Not all goods and services in the Netherlands are subject to VAT. The following services are VAT exempt: medical services, services provided by educational institutions, most banking services, insurance transactions, services performed by sports organizations and property rentals. Companies that provide exempted services are not entitled to charge VAT for their services. In addition, they are also not entitled to claim the VAT charged to them for goods and services. Companies that perform both VAT liable and VAT exempt services will assign VAT to those specific services on which VAT is due.
The VAT system in the internal European market
The European Union has recognized the free traffic of goods, persons, services and capital in the EU. Performances within the European Community are referred to as the intracommunity supply and acquisition of goods and intracommunity services. VAT is charged based on the destination country principle.
This means that goods that cross the border to another EU country are taxed in the destination country. For business to business services (B2B). The rule applies that these services are taxed in the country where the customer is established or has a permanent establishment.
From 2015 the European VAT rules for digital services (communication, broadcasting and electronic services) have changed. These digital services are now taxed in the country whether the customer is resident. It is not relevant whether or not the customer is (a business) registered for VAT. To facilitate the administration of this, at the same time the ‘mini One Stop Shop scheme’ has been introduced. This scheme offers the business registered for VAT the option to declare the VAT in an EU member state for the digital services provided to customers not registered for VAT.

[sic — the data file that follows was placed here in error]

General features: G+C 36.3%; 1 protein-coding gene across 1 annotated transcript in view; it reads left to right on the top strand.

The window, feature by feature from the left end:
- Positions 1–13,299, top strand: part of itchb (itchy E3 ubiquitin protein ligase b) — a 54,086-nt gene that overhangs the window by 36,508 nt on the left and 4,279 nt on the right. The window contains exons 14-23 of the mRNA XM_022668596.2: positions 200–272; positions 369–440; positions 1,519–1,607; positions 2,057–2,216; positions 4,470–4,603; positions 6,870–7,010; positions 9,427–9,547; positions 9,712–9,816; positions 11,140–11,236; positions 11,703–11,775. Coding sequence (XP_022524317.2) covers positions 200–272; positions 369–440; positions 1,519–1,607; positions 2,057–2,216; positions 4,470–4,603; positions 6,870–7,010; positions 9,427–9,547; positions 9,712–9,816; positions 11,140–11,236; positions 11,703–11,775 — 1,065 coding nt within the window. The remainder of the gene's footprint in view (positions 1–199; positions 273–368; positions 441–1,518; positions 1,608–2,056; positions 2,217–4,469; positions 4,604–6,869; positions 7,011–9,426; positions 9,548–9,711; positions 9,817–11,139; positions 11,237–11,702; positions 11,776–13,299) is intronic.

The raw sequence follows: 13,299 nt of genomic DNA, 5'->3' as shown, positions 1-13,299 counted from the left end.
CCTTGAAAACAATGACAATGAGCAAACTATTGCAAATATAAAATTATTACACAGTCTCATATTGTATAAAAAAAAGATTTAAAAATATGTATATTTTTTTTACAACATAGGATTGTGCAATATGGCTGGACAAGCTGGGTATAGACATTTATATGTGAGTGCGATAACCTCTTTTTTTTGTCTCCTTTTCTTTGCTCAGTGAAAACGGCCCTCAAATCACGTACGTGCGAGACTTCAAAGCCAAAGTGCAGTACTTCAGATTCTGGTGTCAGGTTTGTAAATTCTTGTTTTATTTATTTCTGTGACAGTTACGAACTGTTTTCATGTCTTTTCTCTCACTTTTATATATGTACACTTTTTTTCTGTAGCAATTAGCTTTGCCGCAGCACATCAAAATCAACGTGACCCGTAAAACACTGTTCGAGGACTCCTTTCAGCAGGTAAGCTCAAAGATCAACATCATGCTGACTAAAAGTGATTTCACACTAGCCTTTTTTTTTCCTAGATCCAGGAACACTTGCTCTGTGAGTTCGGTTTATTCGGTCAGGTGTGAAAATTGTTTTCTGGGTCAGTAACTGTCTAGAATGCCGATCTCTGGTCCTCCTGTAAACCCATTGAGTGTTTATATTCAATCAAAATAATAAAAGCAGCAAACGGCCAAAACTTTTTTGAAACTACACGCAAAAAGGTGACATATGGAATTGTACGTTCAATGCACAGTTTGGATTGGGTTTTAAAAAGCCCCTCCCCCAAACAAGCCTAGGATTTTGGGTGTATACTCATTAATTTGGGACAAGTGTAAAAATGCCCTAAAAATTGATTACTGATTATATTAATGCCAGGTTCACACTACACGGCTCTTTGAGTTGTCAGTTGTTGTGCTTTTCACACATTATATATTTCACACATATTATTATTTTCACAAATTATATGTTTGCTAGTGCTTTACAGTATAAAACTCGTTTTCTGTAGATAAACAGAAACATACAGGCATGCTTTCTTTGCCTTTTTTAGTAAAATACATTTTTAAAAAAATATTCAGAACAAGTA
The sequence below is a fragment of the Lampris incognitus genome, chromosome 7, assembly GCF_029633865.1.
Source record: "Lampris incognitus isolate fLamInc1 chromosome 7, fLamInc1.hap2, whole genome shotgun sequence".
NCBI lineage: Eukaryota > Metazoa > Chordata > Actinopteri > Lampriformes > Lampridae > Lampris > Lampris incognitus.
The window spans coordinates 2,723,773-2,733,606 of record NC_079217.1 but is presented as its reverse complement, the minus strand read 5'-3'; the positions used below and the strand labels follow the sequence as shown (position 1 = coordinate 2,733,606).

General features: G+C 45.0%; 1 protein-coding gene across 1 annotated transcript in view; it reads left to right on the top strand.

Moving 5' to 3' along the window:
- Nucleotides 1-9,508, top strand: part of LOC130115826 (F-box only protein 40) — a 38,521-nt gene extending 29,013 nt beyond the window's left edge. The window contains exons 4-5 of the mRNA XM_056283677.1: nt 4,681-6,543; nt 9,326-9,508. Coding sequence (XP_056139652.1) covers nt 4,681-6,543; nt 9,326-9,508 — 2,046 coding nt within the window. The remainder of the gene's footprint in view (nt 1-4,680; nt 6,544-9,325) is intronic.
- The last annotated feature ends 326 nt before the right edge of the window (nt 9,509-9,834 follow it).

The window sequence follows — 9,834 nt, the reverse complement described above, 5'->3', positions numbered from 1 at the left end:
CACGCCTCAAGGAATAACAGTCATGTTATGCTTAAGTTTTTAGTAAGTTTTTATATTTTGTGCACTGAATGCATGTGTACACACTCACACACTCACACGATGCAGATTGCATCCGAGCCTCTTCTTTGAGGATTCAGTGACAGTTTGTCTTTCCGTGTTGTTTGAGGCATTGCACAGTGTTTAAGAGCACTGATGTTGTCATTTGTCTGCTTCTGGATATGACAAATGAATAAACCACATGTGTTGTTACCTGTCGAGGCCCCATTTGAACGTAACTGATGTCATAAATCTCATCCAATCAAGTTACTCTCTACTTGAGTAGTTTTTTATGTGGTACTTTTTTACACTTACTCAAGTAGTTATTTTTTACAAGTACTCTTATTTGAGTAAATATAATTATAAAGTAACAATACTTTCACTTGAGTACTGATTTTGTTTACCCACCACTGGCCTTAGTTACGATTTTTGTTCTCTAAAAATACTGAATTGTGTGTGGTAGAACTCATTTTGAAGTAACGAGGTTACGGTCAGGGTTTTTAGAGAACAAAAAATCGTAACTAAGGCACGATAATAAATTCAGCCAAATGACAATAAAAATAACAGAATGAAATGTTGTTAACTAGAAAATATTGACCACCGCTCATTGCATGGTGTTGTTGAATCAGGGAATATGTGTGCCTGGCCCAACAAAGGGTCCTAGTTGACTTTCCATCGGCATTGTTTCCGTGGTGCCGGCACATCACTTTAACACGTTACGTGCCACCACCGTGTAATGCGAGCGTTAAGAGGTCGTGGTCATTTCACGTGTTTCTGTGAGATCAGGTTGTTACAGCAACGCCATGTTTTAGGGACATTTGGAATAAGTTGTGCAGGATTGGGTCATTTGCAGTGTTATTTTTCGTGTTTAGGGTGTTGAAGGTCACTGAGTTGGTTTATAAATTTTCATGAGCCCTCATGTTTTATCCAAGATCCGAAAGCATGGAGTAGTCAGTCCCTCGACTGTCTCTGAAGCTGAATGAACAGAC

According to Dutch law, three different general types of agreements are used to determine the rights and duties of persons performing activities in the course of a business for another party.
The employment agreement (‘arbeidsovereenkomst’) is the most common agreement.
The assignment agreement (‘overeenkomst van opdracht’); for example, a freelance agreement, consultancy agreement or a management agreement is used often in an attempt to avoid an employment agreement coming into being.
A third agreement is the contracting agreement (‘aannemingsovereenkomst’). This agreement is concluded between parties if the purpose of the activities is to construct an item with a physical nature.
Essential features of the employment agreement are: the obligation to perform labour in person in return for pay, and the authority of the other party to give instructions as to how the labour is to be performed. Other agreements lack one or more of these features. The employment agreement itself is not subject to rules as to its form (oral agreements are perfectly valid, although problems as to proof may arise). However, according to Dutch labour law the employer is under the obligation to provide certain information in writing to the employee with respect to the employment agreement. This relates among others to place of work, job title, the date the employment agreement enters into force, remuneration, working hours, terms and conditions relating to holidays and the applicability of any collective labour agreement.
Furthermore, Dutch labour law takes the legal presumption of an employment agreement as a starting point if a person has performed labour every week for 3 consecutive months, with a minimum of 20 hours a month. The contracted work in any given month is presumed to amount to the average working period per month over the 3 preceding months.